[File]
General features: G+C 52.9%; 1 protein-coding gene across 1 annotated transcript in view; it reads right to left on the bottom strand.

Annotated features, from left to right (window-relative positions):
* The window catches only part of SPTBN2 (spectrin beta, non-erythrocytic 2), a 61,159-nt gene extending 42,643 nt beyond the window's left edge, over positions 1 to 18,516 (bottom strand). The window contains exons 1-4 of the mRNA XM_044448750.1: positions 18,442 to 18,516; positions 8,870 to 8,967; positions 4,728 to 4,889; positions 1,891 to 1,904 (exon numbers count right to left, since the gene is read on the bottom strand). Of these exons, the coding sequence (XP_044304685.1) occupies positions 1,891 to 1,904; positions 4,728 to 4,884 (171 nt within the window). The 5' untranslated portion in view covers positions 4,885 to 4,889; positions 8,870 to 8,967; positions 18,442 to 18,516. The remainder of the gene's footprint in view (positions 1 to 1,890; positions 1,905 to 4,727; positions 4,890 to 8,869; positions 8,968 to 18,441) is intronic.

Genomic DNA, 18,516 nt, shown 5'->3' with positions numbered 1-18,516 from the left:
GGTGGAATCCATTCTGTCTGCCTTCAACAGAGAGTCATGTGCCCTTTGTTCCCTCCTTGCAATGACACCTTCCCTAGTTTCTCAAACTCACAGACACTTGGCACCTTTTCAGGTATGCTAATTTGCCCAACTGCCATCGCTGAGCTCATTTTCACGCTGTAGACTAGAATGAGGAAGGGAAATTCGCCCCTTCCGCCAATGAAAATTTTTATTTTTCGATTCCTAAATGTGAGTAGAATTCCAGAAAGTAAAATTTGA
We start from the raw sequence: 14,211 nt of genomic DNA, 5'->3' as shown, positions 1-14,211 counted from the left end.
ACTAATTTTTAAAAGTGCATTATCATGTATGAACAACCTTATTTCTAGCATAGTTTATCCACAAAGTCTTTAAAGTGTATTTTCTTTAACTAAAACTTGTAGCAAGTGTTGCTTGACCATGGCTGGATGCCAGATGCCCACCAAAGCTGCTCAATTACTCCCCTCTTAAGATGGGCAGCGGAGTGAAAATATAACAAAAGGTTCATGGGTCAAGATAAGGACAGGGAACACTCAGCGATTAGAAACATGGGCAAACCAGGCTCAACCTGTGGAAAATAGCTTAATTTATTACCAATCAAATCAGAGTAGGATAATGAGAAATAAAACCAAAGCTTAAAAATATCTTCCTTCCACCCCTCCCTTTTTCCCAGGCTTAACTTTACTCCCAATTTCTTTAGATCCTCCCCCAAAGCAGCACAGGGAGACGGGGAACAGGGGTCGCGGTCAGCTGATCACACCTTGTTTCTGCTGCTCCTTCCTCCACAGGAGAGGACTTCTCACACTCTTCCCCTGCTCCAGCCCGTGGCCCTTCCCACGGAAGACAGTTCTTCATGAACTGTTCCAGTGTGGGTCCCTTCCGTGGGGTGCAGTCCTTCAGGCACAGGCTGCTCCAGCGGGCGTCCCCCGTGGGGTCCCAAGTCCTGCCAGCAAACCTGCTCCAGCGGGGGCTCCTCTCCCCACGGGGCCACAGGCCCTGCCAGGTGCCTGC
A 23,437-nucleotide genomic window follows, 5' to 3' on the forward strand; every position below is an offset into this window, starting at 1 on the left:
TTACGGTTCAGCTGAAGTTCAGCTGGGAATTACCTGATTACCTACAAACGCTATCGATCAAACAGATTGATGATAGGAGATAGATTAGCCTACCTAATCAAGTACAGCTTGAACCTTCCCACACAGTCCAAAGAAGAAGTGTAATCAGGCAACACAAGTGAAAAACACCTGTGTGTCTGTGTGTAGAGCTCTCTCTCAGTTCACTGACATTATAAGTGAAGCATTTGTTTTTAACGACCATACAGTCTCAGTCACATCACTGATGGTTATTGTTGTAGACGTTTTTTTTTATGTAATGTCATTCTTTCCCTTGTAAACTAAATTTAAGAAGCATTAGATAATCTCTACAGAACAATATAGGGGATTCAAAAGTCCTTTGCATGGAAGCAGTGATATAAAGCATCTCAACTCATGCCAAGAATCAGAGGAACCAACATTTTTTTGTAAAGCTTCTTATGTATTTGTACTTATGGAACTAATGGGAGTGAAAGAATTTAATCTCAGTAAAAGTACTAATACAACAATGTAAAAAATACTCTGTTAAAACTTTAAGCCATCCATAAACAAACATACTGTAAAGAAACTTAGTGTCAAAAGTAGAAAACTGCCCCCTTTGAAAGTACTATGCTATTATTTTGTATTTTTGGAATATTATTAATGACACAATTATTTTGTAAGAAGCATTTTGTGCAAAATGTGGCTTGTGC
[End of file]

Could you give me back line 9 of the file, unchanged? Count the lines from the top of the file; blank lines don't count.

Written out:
TTACGGTTCAGCTGAAGTTCAGCTGGGAATTACCTGATTACCTACAAACGCTATCGATCAAACAGATTGATGATAGGAGATAGATTAGCCTACCTAATCAAGTACAGCTTGAACCTTCCCACACAGTCCAAAGAAGAAGTGTAATCAGGCAACACAAGTGAAAAACACCTGTGTGTCTGTGTGTAGAGCTCTCTCTCAGTTCACTGACATTATAAGTGAAGCATTTGTTTTTAACGACCATACAGTCTCAGTCACATCACTGATGGTTATTGTTGTAGACGTTTTTTTTTATGTAATGTCATTCTTTCCCTTGTAAACTAAATTTAAGAAGCATTAGATAATCTCTACAGAACAATATAGGGGATTCAAAAGTCCTTTGCATGGAAGCAGTGATATAAAGCATCTCAACTCATGCCAAGAATCAGAGGAACCAACATTTTTTTGTAAAGCTTCTTATGTATTTGTACTTATGGAACTAATGGGAGTGAAAGAATTTAATCTCAGTAAAAGTACTAATACAACAATGTAAAAAATACTCTGTTAAAACTTTAAGCCATCCATAAACAAACATACTGTAAAGAAACTTAGTGTCAAAAGTAGAAAACTGCCCCCTTTGAAAGTACTATGCTATTATTTTGTATTTTTGGAATATTATTAATGACACAATTATTTTGTAAGAAGCATTTTGTGCAAAATGTGGCTTGTGC